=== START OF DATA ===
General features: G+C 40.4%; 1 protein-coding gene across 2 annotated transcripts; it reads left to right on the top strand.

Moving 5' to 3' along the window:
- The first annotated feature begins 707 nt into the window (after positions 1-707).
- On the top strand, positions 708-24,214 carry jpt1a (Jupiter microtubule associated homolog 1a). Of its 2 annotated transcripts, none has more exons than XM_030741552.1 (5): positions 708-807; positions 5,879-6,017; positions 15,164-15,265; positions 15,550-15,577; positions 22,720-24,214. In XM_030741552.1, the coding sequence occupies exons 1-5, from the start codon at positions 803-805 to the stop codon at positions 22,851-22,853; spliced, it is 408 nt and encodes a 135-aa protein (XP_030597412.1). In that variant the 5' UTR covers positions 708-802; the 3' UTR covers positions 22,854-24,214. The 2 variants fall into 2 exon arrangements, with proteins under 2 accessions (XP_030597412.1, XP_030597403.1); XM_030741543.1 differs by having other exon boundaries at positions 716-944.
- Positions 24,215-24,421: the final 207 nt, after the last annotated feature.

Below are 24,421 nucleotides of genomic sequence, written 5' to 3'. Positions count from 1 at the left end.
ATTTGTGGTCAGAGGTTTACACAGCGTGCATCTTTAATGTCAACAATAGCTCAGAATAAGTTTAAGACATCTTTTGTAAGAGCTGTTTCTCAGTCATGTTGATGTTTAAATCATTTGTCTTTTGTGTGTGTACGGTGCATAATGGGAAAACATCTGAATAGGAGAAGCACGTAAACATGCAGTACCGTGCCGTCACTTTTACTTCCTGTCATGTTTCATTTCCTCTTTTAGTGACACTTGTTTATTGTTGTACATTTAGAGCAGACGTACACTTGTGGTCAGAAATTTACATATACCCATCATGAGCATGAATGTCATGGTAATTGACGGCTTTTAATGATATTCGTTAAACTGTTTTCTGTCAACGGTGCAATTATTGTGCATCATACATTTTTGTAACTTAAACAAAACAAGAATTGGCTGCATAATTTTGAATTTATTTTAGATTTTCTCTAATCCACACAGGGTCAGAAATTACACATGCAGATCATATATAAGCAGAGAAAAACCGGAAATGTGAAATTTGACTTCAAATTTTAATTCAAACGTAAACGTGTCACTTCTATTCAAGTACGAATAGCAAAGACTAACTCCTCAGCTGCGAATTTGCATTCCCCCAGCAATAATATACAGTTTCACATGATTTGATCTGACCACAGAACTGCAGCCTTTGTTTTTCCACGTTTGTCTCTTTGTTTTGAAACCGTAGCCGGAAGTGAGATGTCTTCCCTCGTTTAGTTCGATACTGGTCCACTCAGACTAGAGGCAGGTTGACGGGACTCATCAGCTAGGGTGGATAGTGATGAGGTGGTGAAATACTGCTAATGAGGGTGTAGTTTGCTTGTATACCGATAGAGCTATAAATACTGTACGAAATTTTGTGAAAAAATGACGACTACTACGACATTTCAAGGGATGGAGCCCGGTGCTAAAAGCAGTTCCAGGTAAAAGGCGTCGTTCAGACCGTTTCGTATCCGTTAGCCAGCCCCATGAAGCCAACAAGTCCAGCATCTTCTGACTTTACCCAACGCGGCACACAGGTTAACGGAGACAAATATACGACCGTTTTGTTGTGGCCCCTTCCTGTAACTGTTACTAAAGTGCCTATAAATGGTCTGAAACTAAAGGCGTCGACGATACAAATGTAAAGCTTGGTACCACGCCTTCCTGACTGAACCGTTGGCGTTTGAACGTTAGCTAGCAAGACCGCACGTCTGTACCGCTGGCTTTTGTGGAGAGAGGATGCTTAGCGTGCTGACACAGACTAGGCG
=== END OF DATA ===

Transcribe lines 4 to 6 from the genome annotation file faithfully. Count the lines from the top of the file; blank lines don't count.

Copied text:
- On the top strand, positions 708-24,214 carry jpt1a (Jupiter microtubule associated homolog 1a). Of its 2 annotated transcripts, none has more exons than XM_030741552.1 (5): positions 708-807; positions 5,879-6,017; positions 15,164-15,265; positions 15,550-15,577; positions 22,720-24,214. In XM_030741552.1, the coding sequence occupies exons 1-5, from the start codon at positions 803-805 to the stop codon at positions 22,851-22,853; spliced, it is 408 nt and encodes a 135-aa protein (XP_030597412.1). In that variant the 5' UTR covers positions 708-802; the 3' UTR covers positions 22,854-24,214. The 2 variants fall into 2 exon arrangements, with proteins under 2 accessions (XP_030597412.1, XP_030597403.1); XM_030741543.1 differs by having other exon boundaries at positions 716-944.
- Positions 24,215-24,421: the final 207 nt, after the last annotated feature.

Below are 24,421 nucleotides of genomic sequence, written 5' to 3'. Positions count from 1 at the left end.